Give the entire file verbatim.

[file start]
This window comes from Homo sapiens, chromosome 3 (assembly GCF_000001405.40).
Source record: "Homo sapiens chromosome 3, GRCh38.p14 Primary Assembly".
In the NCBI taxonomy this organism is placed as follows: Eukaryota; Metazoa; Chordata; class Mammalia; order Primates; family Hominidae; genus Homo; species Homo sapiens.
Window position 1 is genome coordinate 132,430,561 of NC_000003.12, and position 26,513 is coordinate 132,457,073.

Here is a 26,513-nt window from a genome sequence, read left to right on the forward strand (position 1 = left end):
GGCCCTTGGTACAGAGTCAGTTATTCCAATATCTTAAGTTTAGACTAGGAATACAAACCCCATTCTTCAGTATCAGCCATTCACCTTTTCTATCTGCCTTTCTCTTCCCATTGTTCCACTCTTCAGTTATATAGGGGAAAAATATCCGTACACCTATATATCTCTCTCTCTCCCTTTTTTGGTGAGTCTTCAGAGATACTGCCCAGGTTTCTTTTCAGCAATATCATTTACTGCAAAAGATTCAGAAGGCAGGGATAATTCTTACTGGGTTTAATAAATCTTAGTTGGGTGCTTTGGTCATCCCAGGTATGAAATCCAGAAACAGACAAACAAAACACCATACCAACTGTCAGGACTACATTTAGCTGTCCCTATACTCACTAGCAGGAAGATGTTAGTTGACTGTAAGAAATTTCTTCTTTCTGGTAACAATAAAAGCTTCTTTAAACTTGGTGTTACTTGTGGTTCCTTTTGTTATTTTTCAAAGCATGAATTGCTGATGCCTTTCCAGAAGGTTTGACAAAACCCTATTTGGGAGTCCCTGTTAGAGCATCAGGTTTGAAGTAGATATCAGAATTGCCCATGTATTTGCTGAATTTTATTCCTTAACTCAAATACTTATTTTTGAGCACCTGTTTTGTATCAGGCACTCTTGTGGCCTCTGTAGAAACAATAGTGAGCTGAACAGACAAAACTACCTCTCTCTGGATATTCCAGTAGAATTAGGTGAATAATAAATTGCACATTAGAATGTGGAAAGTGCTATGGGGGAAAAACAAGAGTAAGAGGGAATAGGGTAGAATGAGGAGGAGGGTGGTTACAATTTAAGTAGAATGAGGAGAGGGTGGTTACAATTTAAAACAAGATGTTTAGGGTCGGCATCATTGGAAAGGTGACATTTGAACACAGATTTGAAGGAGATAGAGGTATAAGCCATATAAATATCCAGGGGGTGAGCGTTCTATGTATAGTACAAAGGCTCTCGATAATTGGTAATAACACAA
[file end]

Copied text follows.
This window comes from Homo sapiens, chromosome 3 (assembly GCF_000001405.40).
Source record: "Homo sapiens chromosome 3, GRCh38.p14 Primary Assembly".
In the NCBI taxonomy this organism is placed as follows: Eukaryota; Metazoa; Chordata; class Mammalia; order Primates; family Hominidae; genus Homo; species Homo sapiens.
Window position 1 is genome coordinate 132,430,561 of NC_000003.12, and position 26,513 is coordinate 132,457,073.

Here is a 26,513-nt window from a genome sequence, read left to right on the forward strand (position 1 = left end):
GGCCCTTGGTACAGAGTCAGTTATTCCAATATCTTAAGTTTAGACTAGGAATACAAACCCCATTCTTCAGTATCAGCCATTCACCTTTTCTATCTGCCTTTCTCTTCCCATTGTTCCACTCTTCAGTTATATAGGGGAAAAATATCCGTACACCTATATATCTCTCTCTCTCCCTTTTTTGGTGAGTCTTCAGAGATACTGCCCAGGTTTCTTTTCAGCAATATCATTTACTGCAAAAGATTCAGAAGGCAGGGATAATTCTTACTGGGTTTAATAAATCTTAGTTGGGTGCTTTGGTCATCCCAGGTATGAAATCCAGAAACAGACAAACAAAACACCATACCAACTGTCAGGACTACATTTAGCTGTCCCTATACTCACTAGCAGGAAGATGTTAGTTGACTGTAAGAAATTTCTTCTTTCTGGTAACAATAAAAGCTTCTTTAAACTTGGTGTTACTTGTGGTTCCTTTTGTTATTTTTCAAAGCATGAATTGCTGATGCCTTTCCAGAAGGTTTGACAAAACCCTATTTGGGAGTCCCTGTTAGAGCATCAGGTTTGAAGTAGATATCAGAATTGCCCATGTATTTGCTGAATTTTATTCCTTAACTCAAATACTTATTTTTGAGCACCTGTTTTGTATCAGGCACTCTTGTGGCCTCTGTAGAAACAATAGTGAGCTGAACAGACAAAACTACCTCTCTCTGGATATTCCAGTAGAATTAGGTGAATAATAAATTGCACATTAGAATGTGGAAAGTGCTATGGGGGAAAAACAAGAGTAAGAGGGAATAGGGTAGAATGAGGAGGAGGGTGGTTACAATTTAAGTAGAATGAGGAGAGGGTGGTTACAATTTAAAACAAGATGTTTAGGGTCGGCATCATTGGAAAGGTGACATTTGAACACAGATTTGAAGGAGATAGAGGTATAAGCCATATAAATATCCAGGGGGTGAGCGTTCTATGTATAGTACAAAGGCTCTCGATAATTGGTAATAACACAA